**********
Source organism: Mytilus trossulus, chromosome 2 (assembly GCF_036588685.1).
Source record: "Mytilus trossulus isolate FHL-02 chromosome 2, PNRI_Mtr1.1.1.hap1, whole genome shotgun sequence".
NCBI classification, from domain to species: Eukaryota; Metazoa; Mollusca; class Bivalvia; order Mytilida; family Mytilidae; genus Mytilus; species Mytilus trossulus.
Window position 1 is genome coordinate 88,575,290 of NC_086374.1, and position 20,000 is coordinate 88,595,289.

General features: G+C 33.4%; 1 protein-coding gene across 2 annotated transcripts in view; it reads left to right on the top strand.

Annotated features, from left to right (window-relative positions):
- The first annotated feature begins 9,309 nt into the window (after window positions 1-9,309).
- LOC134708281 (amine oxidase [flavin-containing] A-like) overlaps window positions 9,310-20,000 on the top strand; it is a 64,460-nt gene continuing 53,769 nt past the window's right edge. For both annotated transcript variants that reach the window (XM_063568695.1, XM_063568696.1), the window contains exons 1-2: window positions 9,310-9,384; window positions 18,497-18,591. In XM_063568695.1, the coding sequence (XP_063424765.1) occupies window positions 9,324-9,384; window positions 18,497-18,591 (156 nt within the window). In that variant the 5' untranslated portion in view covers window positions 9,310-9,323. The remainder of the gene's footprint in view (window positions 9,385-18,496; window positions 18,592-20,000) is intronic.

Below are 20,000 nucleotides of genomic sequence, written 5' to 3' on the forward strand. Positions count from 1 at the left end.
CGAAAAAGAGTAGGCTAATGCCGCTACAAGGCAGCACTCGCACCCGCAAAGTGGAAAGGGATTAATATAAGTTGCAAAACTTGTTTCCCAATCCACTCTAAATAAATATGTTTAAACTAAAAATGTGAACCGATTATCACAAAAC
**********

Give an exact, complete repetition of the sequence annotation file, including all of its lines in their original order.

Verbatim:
Source organism: Mytilus trossulus, chromosome 2 (assembly GCF_036588685.1).
Source record: "Mytilus trossulus isolate FHL-02 chromosome 2, PNRI_Mtr1.1.1.hap1, whole genome shotgun sequence".
NCBI classification, from domain to species: Eukaryota; Metazoa; Mollusca; class Bivalvia; order Mytilida; family Mytilidae; genus Mytilus; species Mytilus trossulus.
Window position 1 is genome coordinate 88,575,290 of NC_086374.1, and position 20,000 is coordinate 88,595,289.

General features: G+C 33.4%; 1 protein-coding gene across 2 annotated transcripts in view; it reads left to right on the top strand.

Annotated features, from left to right (window-relative positions):
- The first annotated feature begins 9,309 nt into the window (after window positions 1-9,309).
- LOC134708281 (amine oxidase [flavin-containing] A-like) overlaps window positions 9,310-20,000 on the top strand; it is a 64,460-nt gene continuing 53,769 nt past the window's right edge. For both annotated transcript variants that reach the window (XM_063568695.1, XM_063568696.1), the window contains exons 1-2: window positions 9,310-9,384; window positions 18,497-18,591. In XM_063568695.1, the coding sequence (XP_063424765.1) occupies window positions 9,324-9,384; window positions 18,497-18,591 (156 nt within the window). In that variant the 5' untranslated portion in view covers window positions 9,310-9,323. The remainder of the gene's footprint in view (window positions 9,385-18,496; window positions 18,592-20,000) is intronic.

Below are 20,000 nucleotides of genomic sequence, written 5' to 3' on the forward strand. Positions count from 1 at the left end.
CGAAAAAGAGTAGGCTAATGCCGCTACAAGGCAGCACTCGCACCCGCAAAGTGGAAAGGGATTAATATAAGTTGCAAAACTTGTTTCCCAATCCACTCTAAATAAATATGTTTAAACTAAAAATGTGAACCGATTATCACAAAAC